Here's how it works. Launch Devices and Printers (use Start Menu search) and locate any devices with a yellow bang graphic on its icon. Right-click and choose Troubleshoot to launch one of Windows 7's stealthy new features: A troubleshooting infrastructure that links back to Microsoft's data center to always provide the most up-to-date help. The troubleshooter will detect the problem and look for solutions. And while I can't claim a 100 percent success rate quite yet, it's certainly worked better than device manager: I found a biometric driver and fixed a Bluetooth problem on my laptop, and found a system management bus driver on my desktop using this tool. Nice!
Devices and Printers could end up being one of the greatest stealth features in Windows 7.
UAC problems are a thing of the past
Back when Windows Vista was still new, I was one of the few people trying to explain that the much-reviled User Account Control (UAC) security measure actually got much less annoying over time (which it did). But perception means a lot, and Microsoft has reengineered UAC to be much less annoying out of the box in Windows 7. So much so that you will rarely if ever notice it. In fact, I almost never encounter UAC in the Windows 7 Beta. It's a complete non-issue.
While most of the Windows 7 Beta experience is overwhelmingly positive, there is one dark side I've encountered: Sporadic stability issues with key applications. One of these applications, Internet Explorer 8 (IE 8), is core to Windows 7, while the other, Microsoft Office Word 2007, is the most recent version of the most popular productivity application on earth.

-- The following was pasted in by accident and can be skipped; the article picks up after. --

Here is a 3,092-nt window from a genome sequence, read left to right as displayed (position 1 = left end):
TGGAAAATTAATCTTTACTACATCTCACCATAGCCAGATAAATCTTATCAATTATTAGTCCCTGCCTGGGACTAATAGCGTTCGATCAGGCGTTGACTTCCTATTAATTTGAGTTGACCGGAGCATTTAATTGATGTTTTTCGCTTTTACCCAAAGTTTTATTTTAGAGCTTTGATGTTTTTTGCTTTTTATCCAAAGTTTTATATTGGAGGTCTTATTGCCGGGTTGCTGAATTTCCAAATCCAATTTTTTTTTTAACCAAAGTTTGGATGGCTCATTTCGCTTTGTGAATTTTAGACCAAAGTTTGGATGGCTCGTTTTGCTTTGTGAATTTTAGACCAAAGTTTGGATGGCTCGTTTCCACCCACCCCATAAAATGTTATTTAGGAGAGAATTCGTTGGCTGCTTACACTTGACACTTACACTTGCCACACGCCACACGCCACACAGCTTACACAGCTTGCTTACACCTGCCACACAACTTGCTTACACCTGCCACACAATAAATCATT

In the case of IE, what I'm seeing is tab crashes on seemingly random Web sites, and while these crashes usually result in a tab being successfully restored, they often bring down the entire application. The Word 2007 issues are, perhaps, more perplexing. Word is, in my opinion, one of the most stable applications I've ever used, and I use Word all day long. In Windows 7, however, the application just freezes up occasionally. It doesn't appear as "not responding" in Task Manager, but it's dead. I have to manually restart the application, losing data every time. It's happened twice just this morning. I don't think I crashed Word twice in a year before moving to Windows 7.
Tray pop-up inconsistencies
In the Windows 7: Simple vs. Easy article mentioned above, I mentioned Microsoft's inconsistent use of Jump Lists, another new Windows 7 feature. But Jump Lists are at least attractive, utilizing a glass-edged new window style. So attractive, in fact, that Microsoft is using this window style elsewhere in the OS. For example, all of the pop-up windows that are triggered by the default tray icons in Windows 7--Action Center, Battery Meter, Wireless Networking, and Volume--look exactly like Jump Lists.
Why is this a problem, you ask? It's inconsistent. To get to Jump Lists for taskbar buttons, you have to right-click. But to get to Jump List-like windows for those Tray icons, you just click. (And if you just click such an icon, you get an old-school pop-up menu.)
So similar ... and yet they're accessed in completely different ways.
So. Is this a huge issue? I guess not. But it is hugely inconsistent. And so typically Microsoft.
Start Menu search inconsistencies
When you search for note why does Sticky Notes appears in the results list ahead of Notepad? I'm just wondering, because you'd think that these results would be returned alphabetically or in order of preference. But while I access Notepad all the time, and never use Sticky Notes, Sticky Notes is always first. That's dumb.
You can see this in other searches too, of course. Just type in Windows and watch the bizarre ordering. If this feature is going to be truly useful and efficient, it needs to work better.
That's all for now...
While I'm sure I'll have more random notes about the Windows 7 Beta, that's all I've got for now. Drop me a note if you've found anything fun, unexpected, or annoying in the Beta, and I'll see about following this article up with more observations. Thanks for reading.